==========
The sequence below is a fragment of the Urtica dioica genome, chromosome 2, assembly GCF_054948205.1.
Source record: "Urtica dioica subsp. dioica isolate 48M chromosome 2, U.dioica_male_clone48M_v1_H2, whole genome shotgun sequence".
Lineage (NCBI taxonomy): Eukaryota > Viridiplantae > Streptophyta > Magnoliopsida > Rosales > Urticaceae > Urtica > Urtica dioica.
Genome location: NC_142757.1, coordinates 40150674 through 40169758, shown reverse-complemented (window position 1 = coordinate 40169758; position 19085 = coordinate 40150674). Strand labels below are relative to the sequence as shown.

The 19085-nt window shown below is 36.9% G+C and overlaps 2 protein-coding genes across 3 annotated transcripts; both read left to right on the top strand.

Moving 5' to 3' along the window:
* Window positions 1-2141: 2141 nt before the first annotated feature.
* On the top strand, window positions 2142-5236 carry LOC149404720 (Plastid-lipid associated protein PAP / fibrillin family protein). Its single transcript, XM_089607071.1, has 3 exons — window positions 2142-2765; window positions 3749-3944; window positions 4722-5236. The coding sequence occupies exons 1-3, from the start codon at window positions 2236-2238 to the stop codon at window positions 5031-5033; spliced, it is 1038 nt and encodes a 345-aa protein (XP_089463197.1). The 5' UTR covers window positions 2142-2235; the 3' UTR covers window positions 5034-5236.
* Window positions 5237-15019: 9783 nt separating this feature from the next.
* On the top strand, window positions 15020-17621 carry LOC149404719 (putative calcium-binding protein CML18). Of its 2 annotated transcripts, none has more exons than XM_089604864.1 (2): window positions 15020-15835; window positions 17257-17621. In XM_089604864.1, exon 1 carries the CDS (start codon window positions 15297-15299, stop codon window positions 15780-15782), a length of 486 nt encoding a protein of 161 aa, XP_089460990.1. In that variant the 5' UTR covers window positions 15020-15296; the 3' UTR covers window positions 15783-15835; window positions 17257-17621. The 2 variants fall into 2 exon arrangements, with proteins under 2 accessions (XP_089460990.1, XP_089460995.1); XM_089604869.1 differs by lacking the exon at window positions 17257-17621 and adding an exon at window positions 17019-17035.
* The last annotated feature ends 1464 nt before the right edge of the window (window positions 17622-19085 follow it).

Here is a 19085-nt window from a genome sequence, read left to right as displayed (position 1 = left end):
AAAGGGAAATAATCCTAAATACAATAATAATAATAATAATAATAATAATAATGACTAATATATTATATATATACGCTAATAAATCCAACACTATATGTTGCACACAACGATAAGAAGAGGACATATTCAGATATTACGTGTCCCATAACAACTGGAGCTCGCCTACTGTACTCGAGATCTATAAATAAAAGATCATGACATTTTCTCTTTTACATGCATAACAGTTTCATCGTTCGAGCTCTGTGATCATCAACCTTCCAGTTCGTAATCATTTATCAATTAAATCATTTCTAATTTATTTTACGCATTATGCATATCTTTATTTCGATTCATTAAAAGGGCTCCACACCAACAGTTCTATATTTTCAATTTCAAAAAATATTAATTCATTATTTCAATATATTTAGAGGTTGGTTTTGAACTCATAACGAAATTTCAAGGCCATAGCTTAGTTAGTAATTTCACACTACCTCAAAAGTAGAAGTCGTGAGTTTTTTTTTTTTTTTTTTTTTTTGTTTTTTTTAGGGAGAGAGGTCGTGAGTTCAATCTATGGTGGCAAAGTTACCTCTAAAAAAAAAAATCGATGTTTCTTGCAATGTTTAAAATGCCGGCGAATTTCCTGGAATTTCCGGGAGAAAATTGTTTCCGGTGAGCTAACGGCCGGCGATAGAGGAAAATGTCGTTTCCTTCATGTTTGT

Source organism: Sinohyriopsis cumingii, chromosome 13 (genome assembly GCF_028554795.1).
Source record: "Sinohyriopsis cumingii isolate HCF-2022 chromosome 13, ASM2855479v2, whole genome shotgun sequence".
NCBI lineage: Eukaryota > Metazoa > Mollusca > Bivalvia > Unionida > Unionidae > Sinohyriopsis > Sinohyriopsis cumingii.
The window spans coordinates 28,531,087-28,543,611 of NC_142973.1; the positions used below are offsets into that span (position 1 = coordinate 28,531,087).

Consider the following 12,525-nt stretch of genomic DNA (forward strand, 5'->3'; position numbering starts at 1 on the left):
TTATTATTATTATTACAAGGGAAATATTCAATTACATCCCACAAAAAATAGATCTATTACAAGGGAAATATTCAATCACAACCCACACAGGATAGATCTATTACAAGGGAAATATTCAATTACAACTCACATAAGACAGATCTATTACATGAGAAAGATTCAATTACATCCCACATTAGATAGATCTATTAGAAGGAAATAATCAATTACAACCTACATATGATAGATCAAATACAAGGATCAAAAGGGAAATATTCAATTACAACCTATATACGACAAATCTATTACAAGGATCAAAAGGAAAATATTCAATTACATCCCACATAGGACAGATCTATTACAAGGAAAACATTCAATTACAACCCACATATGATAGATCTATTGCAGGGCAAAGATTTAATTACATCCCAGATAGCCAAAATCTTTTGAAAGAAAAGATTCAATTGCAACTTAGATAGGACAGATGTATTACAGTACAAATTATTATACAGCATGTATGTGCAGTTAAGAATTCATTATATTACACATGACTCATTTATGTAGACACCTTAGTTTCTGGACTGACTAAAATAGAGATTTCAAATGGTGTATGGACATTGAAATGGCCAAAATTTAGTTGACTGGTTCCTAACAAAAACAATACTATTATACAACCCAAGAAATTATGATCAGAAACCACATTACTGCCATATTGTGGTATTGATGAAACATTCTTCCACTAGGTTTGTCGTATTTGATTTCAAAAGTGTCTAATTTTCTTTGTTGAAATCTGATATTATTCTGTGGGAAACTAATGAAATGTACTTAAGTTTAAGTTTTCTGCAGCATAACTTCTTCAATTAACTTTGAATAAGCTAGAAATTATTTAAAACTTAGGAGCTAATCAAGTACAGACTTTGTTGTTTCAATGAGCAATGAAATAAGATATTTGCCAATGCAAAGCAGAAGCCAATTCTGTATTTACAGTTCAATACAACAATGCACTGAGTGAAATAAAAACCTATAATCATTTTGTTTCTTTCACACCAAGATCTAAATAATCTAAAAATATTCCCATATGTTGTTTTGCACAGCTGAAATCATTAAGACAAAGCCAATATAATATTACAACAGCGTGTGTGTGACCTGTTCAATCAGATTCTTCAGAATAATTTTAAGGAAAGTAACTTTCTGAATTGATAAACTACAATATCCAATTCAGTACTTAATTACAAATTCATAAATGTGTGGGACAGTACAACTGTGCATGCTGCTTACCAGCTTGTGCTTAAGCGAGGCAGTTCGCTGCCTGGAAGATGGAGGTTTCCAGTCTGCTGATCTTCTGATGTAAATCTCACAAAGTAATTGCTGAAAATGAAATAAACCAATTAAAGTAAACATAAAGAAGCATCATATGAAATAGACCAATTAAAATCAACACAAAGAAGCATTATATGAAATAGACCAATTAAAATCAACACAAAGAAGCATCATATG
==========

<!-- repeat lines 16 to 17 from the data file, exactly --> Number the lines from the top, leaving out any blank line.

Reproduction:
NCBI lineage: Eukaryota > Metazoa > Mollusca > Bivalvia > Unionida > Unionidae > Sinohyriopsis > Sinohyriopsis cumingii.
The window spans coordinates 28,531,087-28,543,611 of NC_142973.1; the positions used below are offsets into that span (position 1 = coordinate 28,531,087).